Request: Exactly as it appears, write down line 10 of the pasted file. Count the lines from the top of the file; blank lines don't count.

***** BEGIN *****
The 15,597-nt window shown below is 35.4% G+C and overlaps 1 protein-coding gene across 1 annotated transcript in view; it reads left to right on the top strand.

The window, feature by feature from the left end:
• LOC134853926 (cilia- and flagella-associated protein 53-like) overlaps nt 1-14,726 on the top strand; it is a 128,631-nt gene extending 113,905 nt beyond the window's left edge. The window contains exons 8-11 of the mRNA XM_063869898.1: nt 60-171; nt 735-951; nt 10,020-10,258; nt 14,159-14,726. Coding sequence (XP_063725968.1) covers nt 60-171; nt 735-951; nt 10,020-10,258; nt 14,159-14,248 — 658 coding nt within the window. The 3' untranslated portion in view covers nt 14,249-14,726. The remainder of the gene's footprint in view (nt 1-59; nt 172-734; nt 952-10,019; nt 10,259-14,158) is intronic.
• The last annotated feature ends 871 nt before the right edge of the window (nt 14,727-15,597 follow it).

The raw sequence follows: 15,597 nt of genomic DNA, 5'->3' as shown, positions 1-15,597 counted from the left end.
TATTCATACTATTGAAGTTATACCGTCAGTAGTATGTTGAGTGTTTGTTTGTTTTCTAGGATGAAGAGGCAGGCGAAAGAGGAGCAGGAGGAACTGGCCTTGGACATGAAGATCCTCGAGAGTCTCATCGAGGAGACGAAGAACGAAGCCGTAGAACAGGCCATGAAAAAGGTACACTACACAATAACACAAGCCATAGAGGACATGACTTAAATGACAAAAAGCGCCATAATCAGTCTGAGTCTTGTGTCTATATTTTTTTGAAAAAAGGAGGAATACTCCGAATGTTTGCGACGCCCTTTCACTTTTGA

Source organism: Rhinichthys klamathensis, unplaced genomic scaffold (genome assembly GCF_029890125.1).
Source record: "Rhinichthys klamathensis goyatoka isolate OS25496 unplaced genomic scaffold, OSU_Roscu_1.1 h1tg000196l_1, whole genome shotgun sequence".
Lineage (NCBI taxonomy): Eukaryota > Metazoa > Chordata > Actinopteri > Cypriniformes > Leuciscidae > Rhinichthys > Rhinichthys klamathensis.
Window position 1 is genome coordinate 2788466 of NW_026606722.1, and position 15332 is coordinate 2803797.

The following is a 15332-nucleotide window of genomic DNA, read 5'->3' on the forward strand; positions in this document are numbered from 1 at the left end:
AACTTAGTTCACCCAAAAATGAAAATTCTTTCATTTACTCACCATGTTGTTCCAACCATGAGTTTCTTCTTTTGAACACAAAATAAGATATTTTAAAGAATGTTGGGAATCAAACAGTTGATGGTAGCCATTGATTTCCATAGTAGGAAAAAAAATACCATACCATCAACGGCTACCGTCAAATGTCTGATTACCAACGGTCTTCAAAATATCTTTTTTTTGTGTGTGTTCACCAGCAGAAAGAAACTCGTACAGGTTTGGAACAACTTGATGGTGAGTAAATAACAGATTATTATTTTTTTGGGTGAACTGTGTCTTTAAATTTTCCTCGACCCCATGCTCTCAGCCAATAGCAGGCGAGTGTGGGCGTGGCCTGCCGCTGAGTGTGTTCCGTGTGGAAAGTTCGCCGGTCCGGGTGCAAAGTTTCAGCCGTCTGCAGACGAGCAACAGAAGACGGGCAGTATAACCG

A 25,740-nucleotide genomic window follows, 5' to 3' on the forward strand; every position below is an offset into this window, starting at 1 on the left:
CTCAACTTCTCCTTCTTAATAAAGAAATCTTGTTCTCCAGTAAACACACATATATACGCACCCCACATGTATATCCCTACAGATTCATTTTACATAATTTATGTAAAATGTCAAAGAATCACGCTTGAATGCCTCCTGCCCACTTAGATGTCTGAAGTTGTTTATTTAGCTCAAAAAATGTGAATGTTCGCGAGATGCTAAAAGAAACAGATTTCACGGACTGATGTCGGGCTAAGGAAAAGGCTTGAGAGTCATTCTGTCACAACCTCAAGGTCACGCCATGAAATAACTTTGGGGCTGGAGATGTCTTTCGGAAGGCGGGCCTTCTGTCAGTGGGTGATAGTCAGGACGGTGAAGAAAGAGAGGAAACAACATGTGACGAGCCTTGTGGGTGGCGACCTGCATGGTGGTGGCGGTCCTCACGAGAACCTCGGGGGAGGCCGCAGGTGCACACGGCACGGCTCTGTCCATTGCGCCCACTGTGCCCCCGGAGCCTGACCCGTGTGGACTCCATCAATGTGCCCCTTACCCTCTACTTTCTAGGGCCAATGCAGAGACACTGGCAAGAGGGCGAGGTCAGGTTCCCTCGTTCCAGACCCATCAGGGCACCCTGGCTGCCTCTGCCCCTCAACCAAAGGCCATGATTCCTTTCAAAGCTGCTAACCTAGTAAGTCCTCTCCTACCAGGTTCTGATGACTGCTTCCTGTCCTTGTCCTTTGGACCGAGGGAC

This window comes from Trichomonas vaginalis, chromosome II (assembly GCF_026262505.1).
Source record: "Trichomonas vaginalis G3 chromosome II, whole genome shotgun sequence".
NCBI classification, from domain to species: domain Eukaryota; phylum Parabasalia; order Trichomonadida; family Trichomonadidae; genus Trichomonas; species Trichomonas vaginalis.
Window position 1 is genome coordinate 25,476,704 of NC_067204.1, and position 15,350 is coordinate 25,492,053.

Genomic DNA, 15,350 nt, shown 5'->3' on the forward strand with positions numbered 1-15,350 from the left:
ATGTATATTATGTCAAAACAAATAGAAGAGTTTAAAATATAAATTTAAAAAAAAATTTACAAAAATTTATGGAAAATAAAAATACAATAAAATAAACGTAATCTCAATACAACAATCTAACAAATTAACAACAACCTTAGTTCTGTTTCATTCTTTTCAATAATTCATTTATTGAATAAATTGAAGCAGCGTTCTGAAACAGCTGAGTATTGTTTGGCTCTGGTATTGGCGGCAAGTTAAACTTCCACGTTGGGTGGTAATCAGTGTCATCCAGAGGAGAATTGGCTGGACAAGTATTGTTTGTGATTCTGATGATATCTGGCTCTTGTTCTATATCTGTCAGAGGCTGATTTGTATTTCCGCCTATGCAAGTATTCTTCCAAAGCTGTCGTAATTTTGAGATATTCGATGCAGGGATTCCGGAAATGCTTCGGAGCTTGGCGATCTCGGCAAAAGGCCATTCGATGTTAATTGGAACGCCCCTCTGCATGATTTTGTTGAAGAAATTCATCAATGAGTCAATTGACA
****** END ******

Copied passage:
Window position 1 is genome coordinate 2788466 of NW_026606722.1, and position 15332 is coordinate 2803797.